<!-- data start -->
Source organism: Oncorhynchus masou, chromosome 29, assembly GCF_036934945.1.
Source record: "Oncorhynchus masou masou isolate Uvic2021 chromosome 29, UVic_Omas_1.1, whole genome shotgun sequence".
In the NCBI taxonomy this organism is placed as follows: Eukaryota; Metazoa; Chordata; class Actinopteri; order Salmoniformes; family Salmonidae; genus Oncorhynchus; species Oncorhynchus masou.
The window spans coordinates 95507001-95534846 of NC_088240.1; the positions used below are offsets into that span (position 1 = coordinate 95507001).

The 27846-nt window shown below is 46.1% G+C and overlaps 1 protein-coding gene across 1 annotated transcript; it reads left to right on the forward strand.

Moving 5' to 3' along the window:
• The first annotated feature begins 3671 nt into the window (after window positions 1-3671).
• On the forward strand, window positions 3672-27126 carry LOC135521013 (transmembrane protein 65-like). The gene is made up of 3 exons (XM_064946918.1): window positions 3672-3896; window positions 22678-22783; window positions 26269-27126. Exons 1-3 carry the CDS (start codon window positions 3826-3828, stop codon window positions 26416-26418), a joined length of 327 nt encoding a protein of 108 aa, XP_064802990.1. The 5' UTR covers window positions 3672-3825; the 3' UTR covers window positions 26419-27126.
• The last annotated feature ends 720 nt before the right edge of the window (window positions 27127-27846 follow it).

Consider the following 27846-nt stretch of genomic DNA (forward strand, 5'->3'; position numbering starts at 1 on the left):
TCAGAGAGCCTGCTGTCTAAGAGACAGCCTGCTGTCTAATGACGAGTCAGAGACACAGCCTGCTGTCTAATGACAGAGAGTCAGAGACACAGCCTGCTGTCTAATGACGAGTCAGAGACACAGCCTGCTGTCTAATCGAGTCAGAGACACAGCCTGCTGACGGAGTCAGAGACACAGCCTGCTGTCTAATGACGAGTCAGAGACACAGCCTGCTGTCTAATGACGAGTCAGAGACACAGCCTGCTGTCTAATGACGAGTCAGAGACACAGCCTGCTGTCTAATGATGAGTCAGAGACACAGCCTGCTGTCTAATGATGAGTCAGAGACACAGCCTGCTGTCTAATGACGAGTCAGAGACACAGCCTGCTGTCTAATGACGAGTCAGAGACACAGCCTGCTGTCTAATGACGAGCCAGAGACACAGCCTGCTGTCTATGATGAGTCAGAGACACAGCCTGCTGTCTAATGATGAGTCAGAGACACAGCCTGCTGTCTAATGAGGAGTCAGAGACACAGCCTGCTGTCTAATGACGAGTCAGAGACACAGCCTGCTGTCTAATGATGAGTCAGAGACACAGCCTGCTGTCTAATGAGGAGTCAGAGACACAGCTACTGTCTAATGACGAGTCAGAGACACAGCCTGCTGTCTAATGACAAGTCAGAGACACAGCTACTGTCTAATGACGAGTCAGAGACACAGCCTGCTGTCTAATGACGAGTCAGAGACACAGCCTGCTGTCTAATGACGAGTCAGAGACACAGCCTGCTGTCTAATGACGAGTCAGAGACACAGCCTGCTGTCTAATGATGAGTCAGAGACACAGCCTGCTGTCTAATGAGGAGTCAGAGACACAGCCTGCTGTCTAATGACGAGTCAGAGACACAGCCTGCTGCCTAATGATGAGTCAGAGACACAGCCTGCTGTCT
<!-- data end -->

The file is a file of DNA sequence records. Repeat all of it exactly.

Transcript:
Source organism: Oncorhynchus masou, chromosome 29, assembly GCF_036934945.1.
Source record: "Oncorhynchus masou masou isolate Uvic2021 chromosome 29, UVic_Omas_1.1, whole genome shotgun sequence".
In the NCBI taxonomy this organism is placed as follows: Eukaryota; Metazoa; Chordata; class Actinopteri; order Salmoniformes; family Salmonidae; genus Oncorhynchus; species Oncorhynchus masou.
The window spans coordinates 95507001-95534846 of NC_088240.1; the positions used below are offsets into that span (position 1 = coordinate 95507001).

The 27846-nt window shown below is 46.1% G+C and overlaps 1 protein-coding gene across 1 annotated transcript; it reads left to right on the forward strand.

Moving 5' to 3' along the window:
• The first annotated feature begins 3671 nt into the window (after window positions 1-3671).
• On the forward strand, window positions 3672-27126 carry LOC135521013 (transmembrane protein 65-like). The gene is made up of 3 exons (XM_064946918.1): window positions 3672-3896; window positions 22678-22783; window positions 26269-27126. Exons 1-3 carry the CDS (start codon window positions 3826-3828, stop codon window positions 26416-26418), a joined length of 327 nt encoding a protein of 108 aa, XP_064802990.1. The 5' UTR covers window positions 3672-3825; the 3' UTR covers window positions 26419-27126.
• The last annotated feature ends 720 nt before the right edge of the window (window positions 27127-27846 follow it).

Consider the following 27846-nt stretch of genomic DNA (forward strand, 5'->3'; position numbering starts at 1 on the left):
TCAGAGAGCCTGCTGTCTAAGAGACAGCCTGCTGTCTAATGACGAGTCAGAGACACAGCCTGCTGTCTAATGACAGAGAGTCAGAGACACAGCCTGCTGTCTAATGACGAGTCAGAGACACAGCCTGCTGTCTAATCGAGTCAGAGACACAGCCTGCTGACGGAGTCAGAGACACAGCCTGCTGTCTAATGACGAGTCAGAGACACAGCCTGCTGTCTAATGACGAGTCAGAGACACAGCCTGCTGTCTAATGACGAGTCAGAGACACAGCCTGCTGTCTAATGATGAGTCAGAGACACAGCCTGCTGTCTAATGATGAGTCAGAGACACAGCCTGCTGTCTAATGACGAGTCAGAGACACAGCCTGCTGTCTAATGACGAGTCAGAGACACAGCCTGCTGTCTAATGACGAGCCAGAGACACAGCCTGCTGTCTATGATGAGTCAGAGACACAGCCTGCTGTCTAATGATGAGTCAGAGACACAGCCTGCTGTCTAATGAGGAGTCAGAGACACAGCCTGCTGTCTAATGACGAGTCAGAGACACAGCCTGCTGTCTAATGATGAGTCAGAGACACAGCCTGCTGTCTAATGAGGAGTCAGAGACACAGCTACTGTCTAATGACGAGTCAGAGACACAGCCTGCTGTCTAATGACAAGTCAGAGACACAGCTACTGTCTAATGACGAGTCAGAGACACAGCCTGCTGTCTAATGACGAGTCAGAGACACAGCCTGCTGTCTAATGACGAGTCAGAGACACAGCCTGCTGTCTAATGACGAGTCAGAGACACAGCCTGCTGTCTAATGATGAGTCAGAGACACAGCCTGCTGTCTAATGAGGAGTCAGAGACACAGCCTGCTGTCTAATGACGAGTCAGAGACACAGCCTGCTGCCTAATGATGAGTCAGAGACACAGCCTGCTGTCT